Friday, July 29, 2011



This film about the latest discovery of rock art done some 30,000 years ago in a limestone cave in France has several things going for it: as starters it provides the viewer images of the inaccessible drawings because the French government has decided not to open the cave to the public. Only scientists are given permission to enter the Chauvet cave so the wall drawings don’t get damaged like those in the better known caves as Lascaux.

However there are a number of shortcomings including the fact there are very few animals depicted (a dozen or so) and the camera repeatedly pans over them. A lot of screen time is devoted to the concept of the humanness of the artist which I think is a given.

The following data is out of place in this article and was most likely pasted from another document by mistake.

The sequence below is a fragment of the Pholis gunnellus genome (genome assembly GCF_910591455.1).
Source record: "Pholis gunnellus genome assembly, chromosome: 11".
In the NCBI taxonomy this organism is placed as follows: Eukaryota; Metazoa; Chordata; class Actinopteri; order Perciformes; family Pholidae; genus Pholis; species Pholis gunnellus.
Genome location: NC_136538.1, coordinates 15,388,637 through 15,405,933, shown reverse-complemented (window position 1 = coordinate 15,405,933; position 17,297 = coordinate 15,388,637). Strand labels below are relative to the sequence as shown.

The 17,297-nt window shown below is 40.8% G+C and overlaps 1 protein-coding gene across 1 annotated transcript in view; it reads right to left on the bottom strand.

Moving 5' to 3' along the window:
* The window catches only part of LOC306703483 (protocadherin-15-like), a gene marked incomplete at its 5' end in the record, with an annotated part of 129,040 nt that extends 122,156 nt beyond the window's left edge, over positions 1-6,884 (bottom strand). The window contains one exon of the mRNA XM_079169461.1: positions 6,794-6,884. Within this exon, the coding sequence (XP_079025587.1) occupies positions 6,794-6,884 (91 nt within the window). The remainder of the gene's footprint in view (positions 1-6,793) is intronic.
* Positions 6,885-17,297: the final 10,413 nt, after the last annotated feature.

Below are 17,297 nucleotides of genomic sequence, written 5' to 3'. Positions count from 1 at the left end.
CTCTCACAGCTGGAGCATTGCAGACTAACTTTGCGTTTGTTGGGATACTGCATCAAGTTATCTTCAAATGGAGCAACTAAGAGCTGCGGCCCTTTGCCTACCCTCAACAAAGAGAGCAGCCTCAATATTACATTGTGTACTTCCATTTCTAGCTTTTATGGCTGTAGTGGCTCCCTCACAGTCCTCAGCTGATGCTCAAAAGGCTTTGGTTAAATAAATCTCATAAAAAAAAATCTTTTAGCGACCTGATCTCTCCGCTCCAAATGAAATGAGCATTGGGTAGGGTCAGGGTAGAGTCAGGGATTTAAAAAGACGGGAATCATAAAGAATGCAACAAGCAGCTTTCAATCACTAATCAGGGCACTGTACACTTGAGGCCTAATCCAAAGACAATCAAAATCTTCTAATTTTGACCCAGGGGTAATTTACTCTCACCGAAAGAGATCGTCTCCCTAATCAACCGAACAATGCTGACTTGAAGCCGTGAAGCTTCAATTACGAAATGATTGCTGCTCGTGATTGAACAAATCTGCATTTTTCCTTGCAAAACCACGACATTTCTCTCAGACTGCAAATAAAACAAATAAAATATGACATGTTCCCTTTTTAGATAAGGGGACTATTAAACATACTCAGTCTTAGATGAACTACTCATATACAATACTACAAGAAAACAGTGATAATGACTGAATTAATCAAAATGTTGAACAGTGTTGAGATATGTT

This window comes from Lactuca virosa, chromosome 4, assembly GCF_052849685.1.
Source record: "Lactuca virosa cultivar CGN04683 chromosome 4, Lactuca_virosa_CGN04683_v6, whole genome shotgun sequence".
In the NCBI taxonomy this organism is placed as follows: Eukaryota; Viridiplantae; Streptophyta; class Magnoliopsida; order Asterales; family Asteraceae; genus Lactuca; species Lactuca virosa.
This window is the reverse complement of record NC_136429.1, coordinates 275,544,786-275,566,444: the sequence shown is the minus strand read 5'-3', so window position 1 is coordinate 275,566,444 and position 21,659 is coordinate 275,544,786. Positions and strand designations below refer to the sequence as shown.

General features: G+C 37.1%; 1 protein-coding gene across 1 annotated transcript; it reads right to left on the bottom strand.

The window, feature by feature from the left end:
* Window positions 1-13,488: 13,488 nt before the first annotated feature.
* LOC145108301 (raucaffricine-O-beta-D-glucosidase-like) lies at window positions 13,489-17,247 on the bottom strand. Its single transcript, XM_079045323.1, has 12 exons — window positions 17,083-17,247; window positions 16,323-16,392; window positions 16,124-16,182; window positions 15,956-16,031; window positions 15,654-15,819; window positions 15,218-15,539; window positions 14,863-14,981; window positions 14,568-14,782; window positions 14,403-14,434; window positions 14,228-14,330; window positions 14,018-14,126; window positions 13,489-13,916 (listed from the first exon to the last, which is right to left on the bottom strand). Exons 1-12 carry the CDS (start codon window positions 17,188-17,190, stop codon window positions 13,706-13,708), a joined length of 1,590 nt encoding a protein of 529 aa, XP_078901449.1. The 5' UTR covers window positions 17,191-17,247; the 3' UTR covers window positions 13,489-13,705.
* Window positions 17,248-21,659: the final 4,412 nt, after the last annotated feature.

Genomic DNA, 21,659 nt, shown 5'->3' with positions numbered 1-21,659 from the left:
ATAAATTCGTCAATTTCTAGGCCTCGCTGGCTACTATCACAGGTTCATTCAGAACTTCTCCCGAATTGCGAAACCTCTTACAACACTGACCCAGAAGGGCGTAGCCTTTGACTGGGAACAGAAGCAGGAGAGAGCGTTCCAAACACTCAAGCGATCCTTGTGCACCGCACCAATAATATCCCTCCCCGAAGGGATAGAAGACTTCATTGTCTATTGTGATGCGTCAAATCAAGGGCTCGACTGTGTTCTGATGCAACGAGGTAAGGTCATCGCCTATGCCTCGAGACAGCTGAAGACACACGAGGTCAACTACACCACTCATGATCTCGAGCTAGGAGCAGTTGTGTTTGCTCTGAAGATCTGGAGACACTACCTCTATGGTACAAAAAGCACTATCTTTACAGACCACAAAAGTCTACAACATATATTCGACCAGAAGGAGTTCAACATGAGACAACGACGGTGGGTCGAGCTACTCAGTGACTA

Instead something could be said about who these people were, how they lived (not in these caves we’re told) and their place in the development of mankind. That kind of thing.

Since there are more questions than answers, the soundtrack is suitably haunting and evocative but often becomes irritating what with the discordant sounds that at times are much too loud.

If I were to go again I’d stay for the first half hour or so. Everything after that is somewhat repetitive and there’s not a lot more to be learned, unless you want to see how to throw a spear in a manner that they may or may not have used. There is no proof one way or the other.


I have yet to figure out what the closing scenes about albino alligators has to do with the rest of the movie.

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